Bloomberg - Apr 5
Geothermal energy projects are less vulnerable than wind farms to the pending loss of federal subsidies because they take longer to complete, according to Karl Gawell, the executive director of the Geothermal Energy Association. About 100MW of geothermal capacity will be added in 2012, and "steady growth" probably will continue because the industry is less volatile than wind, Gawell said. A tax credit for wind farms will expire at the end of this year, and development of new wind farms may grind to a halt. A similar credit for geothermal projects will expire at the end of 2013, but Gawell does not expect his industry to be affected in the same way.
Deseret News - Apr 6
Sonoma-based Utah Independent Power has resurrected its proposal for a pumped-storage hydroelectric project outside Moab that would draw water from the Colorado River. Frank Mazzone, president of the company, has submitted a preliminary permit application for the 800MW to the FERC, which is accepting public comment on the proposal through May 22. A spokesman with FERC said the proposal is in the very early stages, and after a review of the comments, the agency will decide if there is enough merit in the project for the utility company to do further investigation. Mazzone's proposal focuses on Long Canyon and entails the construction of two dams to store water and generate power for storage.
North County Times - Apr 5
A proposal to string a power line through the Cleveland National Forest west of Lake Elsinore should be quashed, a state official is recommending to the CPUC. Administrative Law Judge Angela Minkin issued a tentative ruling calling for the dismissal of Nevada Hydro Co.'s application to construct a 500kV transmission line stretching about 30 miles from an area north of Lake Elsinore to Orange County's border with north San Diego County. Minkin contends that "despite over 18 months of work (by the commission's staff), the application is not complete and does not conform to our requirements. We cannot continue to expend Commission ... resources on (it)." The public can comment on the proposed dismissal through the first week of May, after which the commission could make a decision on the recommendation.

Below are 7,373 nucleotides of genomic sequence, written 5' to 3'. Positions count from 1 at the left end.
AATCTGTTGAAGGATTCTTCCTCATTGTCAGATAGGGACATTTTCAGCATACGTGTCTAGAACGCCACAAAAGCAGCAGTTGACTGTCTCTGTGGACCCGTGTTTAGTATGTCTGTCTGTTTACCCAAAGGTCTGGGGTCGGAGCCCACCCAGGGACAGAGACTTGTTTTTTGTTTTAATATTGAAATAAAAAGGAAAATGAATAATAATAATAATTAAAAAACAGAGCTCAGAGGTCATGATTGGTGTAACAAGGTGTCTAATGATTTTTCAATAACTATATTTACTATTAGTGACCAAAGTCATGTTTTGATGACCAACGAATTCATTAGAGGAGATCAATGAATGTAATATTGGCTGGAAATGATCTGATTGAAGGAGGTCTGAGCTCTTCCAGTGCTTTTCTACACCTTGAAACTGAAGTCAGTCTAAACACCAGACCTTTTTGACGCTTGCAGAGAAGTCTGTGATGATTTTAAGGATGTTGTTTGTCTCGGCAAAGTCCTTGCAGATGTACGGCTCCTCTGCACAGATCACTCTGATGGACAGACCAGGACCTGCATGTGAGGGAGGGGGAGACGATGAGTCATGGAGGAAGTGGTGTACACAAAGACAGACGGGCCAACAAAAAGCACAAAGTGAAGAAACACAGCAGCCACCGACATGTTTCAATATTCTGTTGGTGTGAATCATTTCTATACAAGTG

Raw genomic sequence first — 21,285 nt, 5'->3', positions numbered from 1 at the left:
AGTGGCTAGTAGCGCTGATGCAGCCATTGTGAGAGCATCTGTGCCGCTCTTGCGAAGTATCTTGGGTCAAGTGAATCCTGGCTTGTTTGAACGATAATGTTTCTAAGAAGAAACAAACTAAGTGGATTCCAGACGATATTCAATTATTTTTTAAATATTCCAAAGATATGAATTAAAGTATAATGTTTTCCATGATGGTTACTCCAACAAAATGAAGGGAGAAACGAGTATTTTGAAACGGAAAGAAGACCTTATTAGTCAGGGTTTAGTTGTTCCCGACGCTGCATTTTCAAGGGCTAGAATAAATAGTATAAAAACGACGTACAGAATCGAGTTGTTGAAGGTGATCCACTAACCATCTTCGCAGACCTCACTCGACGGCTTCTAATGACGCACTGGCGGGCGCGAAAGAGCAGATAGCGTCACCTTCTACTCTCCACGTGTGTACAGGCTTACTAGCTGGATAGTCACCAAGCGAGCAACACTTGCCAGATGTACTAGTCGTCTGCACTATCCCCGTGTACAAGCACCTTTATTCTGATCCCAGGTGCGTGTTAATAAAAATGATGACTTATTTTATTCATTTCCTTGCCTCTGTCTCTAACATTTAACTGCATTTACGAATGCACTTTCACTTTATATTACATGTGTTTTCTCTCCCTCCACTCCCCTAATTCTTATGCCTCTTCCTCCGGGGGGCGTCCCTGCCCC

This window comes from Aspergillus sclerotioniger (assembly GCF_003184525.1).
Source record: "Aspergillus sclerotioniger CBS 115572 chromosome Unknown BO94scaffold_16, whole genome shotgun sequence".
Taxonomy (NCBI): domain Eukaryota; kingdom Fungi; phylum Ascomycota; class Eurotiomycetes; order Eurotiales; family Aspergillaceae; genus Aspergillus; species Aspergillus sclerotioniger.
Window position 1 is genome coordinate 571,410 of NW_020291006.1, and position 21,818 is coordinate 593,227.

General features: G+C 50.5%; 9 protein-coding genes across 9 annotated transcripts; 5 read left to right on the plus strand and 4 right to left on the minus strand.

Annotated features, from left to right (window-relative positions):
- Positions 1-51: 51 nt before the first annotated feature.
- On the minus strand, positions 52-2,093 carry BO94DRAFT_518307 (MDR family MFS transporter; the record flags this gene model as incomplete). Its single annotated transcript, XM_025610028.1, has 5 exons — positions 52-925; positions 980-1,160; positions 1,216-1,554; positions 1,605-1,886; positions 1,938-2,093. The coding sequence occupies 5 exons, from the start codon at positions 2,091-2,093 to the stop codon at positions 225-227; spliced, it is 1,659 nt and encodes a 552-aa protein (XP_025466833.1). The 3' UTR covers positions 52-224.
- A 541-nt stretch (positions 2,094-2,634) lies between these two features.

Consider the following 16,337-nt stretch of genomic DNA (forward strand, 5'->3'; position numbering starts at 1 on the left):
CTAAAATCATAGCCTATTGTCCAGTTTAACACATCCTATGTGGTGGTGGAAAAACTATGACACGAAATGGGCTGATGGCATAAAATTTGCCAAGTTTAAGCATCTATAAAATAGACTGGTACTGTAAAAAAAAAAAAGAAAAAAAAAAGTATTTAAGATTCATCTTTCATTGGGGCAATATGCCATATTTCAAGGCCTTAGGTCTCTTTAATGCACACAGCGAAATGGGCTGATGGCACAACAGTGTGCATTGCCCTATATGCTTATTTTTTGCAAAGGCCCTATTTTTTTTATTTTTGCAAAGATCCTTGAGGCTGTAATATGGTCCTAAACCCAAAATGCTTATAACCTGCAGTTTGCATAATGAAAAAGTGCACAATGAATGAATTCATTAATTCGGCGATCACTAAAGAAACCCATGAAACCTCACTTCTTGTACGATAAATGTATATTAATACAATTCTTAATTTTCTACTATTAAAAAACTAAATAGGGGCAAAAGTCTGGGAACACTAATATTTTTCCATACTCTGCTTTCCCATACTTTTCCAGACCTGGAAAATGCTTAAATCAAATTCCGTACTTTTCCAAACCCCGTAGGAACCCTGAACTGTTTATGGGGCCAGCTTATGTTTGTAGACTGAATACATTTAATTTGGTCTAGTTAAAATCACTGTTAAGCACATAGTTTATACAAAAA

Desert Sun - Apr 7
The CPUC recently issued a proposal for an opt-out plan allowing SCE customers with analog or other non-wireless digital meters to keep them and customers who have already had smart meters installed to request reinstallation of whatever kind of meter they had previously. The proposed cost to customers for an opt-out would be an initial up-front fee of $75, plus an extra monthly fee of $10. People on the utility's CARE program for low-income customers would pay $10 up front and an extra $5 per month for the opt-out. The commission could vote to approve the plan at its next meeting on April 19. Officials said the smart meters would allow utilities to collect more detailed, hourly information on power usage, better monitor power outages and help customers be more energy-efficient, but some customers have questioned their benefits.